All of the following can be entered with the Tourist Ticket. There aren’t entrances to several of the sites, but there are roving inspectors to stamp your tickets. If you take a taxi or bus (take the Pisac bus and get off before Pisac) to the last site, you can easily walk the eight km/4.8 miles along the road and downhill back to Cuzco. At each site there are locals in their finest traditional clothes hoping to get paid for a photo or to sell their crafts.
Rarely disappoints. Located on a hill overlooking the city to the north, it is one of the Incas’ most impressive architectural feats. The enormous polygonal stone blocks are some of the finest stone masonries you will ever see.
Construction began in the 15th century and lasted for almost 100 years, requiring thousands of men to complete it. The limestone blocks, the largest weighing more than 300 tons, were brought from as far as 20 miles away.
It was used as both a fort and for religious and social activities. Much was torn down after the Conquest, to be used for churches and other structures, so only about 20% of the original stonework is left standing. One of the most noteworthy aspects of Sacsayhuaman is the three-tiered zigzag fortifications that served to defend against attackers. Rodadero Hill, opposite the main fortress, once had three large towers, but the Spanish tore them down. There was room in the ramparts for an estimated 5,000-10,000 warriors and their supplies, which should give you an idea of how colossal the site was.
Perhaps the bloodiest battle between the Incas and the Spanish occurred here. Two years after the Spanish took the city, Manco Inca led a rebellion and overtook the fort, using it as a base to carry out raids on the city below. With far greater forces than the Spanish, the Incas nearly recaptured the city as a whole. But in a desperate last battle in 1536 Juan Pizarro and 50 men on horseback stormed the fortress and killed thousands of men. It is said that giant Andean condors feasted on the dead and this is why Cuzco’s coat of arms features eight condors.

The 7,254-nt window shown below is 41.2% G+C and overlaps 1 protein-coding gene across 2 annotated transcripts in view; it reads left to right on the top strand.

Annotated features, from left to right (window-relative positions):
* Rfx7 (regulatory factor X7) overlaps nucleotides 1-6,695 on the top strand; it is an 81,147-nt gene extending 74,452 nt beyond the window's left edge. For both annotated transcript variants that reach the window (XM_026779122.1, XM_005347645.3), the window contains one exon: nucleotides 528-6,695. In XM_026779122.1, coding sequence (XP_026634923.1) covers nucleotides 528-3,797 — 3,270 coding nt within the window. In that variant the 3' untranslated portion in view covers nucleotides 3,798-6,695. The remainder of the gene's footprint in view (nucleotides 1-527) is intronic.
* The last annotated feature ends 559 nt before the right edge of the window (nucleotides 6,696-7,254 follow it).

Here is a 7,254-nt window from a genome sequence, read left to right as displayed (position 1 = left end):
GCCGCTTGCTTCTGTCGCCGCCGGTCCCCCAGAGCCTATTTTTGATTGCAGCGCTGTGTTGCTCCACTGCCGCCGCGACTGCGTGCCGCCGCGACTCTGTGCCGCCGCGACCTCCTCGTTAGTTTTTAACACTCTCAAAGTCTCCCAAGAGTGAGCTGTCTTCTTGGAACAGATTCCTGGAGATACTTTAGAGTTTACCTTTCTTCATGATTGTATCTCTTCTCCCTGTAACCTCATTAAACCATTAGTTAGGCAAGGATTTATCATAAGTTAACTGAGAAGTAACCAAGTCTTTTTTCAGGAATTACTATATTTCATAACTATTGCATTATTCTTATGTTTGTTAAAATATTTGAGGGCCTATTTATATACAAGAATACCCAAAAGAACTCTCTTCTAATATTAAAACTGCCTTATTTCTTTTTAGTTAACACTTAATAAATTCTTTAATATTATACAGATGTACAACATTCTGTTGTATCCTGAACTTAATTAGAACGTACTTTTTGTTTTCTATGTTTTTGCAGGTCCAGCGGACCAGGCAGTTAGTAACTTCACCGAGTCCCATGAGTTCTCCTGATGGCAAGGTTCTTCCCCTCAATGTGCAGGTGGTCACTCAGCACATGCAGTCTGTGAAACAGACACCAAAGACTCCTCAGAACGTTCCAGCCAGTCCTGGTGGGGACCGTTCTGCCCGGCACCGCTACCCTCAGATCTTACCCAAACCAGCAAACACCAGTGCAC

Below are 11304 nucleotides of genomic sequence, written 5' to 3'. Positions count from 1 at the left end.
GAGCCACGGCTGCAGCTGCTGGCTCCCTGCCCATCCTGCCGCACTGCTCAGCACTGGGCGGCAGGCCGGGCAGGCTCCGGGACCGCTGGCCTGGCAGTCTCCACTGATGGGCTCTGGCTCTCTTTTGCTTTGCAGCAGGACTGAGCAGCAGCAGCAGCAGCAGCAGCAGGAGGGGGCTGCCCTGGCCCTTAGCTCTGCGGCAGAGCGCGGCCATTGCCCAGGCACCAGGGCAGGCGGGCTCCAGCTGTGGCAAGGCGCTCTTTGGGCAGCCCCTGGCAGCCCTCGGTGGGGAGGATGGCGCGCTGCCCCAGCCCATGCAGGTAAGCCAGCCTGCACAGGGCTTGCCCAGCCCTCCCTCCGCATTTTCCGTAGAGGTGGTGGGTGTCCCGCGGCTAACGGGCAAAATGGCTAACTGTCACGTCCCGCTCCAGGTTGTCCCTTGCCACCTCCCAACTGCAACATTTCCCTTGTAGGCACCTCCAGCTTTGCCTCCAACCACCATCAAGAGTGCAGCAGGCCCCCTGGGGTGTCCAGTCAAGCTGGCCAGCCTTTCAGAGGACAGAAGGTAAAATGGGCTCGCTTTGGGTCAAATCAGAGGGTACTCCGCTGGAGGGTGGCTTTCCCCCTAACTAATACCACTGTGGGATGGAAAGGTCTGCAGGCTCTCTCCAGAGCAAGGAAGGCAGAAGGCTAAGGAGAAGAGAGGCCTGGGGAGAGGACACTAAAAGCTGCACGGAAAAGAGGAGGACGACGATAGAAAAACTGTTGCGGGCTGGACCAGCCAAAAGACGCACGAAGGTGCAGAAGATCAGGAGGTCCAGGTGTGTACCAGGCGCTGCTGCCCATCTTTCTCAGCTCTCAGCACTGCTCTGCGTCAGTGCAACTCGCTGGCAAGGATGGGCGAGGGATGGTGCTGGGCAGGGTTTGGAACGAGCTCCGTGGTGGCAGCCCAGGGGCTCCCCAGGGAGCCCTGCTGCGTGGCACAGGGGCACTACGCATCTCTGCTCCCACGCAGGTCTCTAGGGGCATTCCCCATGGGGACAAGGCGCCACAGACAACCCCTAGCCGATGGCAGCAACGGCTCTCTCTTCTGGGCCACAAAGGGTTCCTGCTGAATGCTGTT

The site of Qenko is four km/2.4 miles from Cuzco, leading away from Sacsayhuaman, about a km away. The name also means zigzag, which relates to the crooked channels carved into the limestone that was likely used to prepare Chicha (the fermented beverage made from maize by the Inca) or quite possibly blood during ritual sacrifices. The shrine was used for ceremonies and had lightly etched images of a condor, puma, and llama. One of the most exciting features is the hollowed-out stone outcropping containing a small altar.
At Tambo Machay, water flows from a small, carved channel in the stone wall into a bit pool known as the Incas’ bath. The shrine does somewhat hide from the main road. The site does relate to the Incan water cult.
Puca Pucara is just across the road from Tambo Machay. The name, meaning red fort, reflects the pinkish rock built with the post. There isn’t much to see, except the beautiful views of the surrounding valley.
The agricultural terracing at Tipon, 25 km/15 miles from Cuzco, is some of the most impressive that the Incas built. You will also find a temple complex, irrigation canals, and an aqueduct. Many believe the site to be as extraordinary as the ruins at Pisac or Ollantaytambo.
Pikillacta is a pre-Incan site belonging to the Huari culture. The ceremonial center was built between 700 and 900 AD and comprised mainly two-level adobe buildings that have seen their share of wear.